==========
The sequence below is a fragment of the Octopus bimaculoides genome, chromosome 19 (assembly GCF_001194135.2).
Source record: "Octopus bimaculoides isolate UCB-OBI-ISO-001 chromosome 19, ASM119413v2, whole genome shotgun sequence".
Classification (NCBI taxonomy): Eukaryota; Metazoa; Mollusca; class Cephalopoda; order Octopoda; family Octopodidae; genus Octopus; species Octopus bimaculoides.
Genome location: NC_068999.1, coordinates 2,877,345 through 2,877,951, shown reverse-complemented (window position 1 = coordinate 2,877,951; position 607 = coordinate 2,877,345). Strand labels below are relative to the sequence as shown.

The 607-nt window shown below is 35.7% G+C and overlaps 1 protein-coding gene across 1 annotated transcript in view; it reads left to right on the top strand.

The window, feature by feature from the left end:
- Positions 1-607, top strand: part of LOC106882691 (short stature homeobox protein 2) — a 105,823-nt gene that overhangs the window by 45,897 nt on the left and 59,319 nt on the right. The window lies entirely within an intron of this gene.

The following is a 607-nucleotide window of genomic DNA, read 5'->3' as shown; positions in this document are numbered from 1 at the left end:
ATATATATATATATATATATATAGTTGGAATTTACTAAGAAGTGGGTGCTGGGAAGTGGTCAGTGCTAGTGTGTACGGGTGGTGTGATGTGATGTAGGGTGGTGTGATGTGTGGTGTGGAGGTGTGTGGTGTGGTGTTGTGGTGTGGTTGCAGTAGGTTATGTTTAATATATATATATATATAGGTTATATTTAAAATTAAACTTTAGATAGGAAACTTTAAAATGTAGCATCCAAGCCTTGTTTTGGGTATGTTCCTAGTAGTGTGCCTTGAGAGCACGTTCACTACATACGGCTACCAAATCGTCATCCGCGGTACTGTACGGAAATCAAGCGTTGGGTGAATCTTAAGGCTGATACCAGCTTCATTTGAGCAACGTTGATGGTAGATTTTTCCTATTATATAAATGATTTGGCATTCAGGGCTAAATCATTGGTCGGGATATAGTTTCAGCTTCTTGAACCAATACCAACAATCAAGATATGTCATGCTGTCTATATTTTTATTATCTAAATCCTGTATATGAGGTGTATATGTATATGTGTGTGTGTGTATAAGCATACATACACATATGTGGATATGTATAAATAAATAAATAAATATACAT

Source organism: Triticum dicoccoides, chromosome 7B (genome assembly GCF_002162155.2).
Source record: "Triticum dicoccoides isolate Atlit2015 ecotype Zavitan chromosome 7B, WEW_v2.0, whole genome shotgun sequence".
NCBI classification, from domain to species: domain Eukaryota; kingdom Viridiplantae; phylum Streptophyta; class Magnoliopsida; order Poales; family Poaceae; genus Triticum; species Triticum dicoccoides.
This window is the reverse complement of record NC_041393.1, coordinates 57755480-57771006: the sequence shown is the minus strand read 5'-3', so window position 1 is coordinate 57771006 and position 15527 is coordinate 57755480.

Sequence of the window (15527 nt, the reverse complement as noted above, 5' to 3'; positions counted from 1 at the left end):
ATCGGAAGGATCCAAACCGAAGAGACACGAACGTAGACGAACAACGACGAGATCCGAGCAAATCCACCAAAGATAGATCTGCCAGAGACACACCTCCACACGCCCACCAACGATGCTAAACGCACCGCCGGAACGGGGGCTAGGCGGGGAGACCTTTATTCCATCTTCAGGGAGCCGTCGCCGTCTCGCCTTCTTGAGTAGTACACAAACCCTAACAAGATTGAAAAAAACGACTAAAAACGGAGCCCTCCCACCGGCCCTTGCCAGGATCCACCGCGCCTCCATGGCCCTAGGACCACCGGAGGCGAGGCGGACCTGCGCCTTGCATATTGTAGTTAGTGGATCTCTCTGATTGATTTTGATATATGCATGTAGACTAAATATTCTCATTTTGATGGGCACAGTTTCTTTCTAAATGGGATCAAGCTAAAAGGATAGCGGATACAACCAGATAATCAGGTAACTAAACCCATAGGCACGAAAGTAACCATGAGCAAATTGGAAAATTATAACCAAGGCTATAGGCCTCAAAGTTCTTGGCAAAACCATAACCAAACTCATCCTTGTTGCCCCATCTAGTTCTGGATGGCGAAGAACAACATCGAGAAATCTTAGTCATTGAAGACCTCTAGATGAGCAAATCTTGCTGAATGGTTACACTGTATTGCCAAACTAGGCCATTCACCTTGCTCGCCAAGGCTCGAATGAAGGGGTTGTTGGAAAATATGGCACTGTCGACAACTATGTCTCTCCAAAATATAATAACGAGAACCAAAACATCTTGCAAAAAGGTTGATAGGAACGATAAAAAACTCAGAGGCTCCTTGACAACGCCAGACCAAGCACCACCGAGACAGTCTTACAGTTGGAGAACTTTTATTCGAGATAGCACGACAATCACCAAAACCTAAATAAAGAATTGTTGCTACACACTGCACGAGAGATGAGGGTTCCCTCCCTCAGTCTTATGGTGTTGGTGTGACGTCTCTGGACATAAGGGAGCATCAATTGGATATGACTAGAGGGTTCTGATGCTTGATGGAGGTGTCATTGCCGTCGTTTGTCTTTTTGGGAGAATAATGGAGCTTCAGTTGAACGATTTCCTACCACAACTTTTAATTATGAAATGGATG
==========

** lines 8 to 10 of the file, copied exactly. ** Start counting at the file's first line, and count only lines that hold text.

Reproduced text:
The following is a 607-nucleotide window of genomic DNA, read 5'->3' as shown; positions in this document are numbered from 1 at the left end:
ATATATATATATATATATATATAGTTGGAATTTACTAAGAAGTGGGTGCTGGGAAGTGGTCAGTGCTAGTGTGTACGGGTGGTGTGATGTGATGTAGGGTGGTGTGATGTGTGGTGTGGAGGTGTGTGGTGTGGTGTTGTGGTGTGGTTGCAGTAGGTTATGTTTAATATATATATATATATAGGTTATATTTAAAATTAAACTTTAGATAGGAAACTTTAAAATGTAGCATCCAAGCCTTGTTTTGGGTATGTTCCTAGTAGTGTGCCTTGAGAGCACGTTCACTACATACGGCTACCAAATCGTCATCCGCGGTACTGTACGGAAATCAAGCGTTGGGTGAATCTTAAGGCTGATACCAGCTTCATTTGAGCAACGTTGATGGTAGATTTTTCCTATTATATAAATGATTTGGCATTCAGGGCTAAATCATTGGTCGGGATATAGTTTCAGCTTCTTGAACCAATACCAACAATCAAGATATGTCATGCTGTCTATATTTTTATTATCTAAATCCTGTATATGAGGTGTATATGTATATGTGTGTGTGTGTATAAGCATACATACACATATGTGGATATGTATAAATAAATAAATAAATATACAT

Source organism: Triticum dicoccoides, chromosome 7B (genome assembly GCF_002162155.2).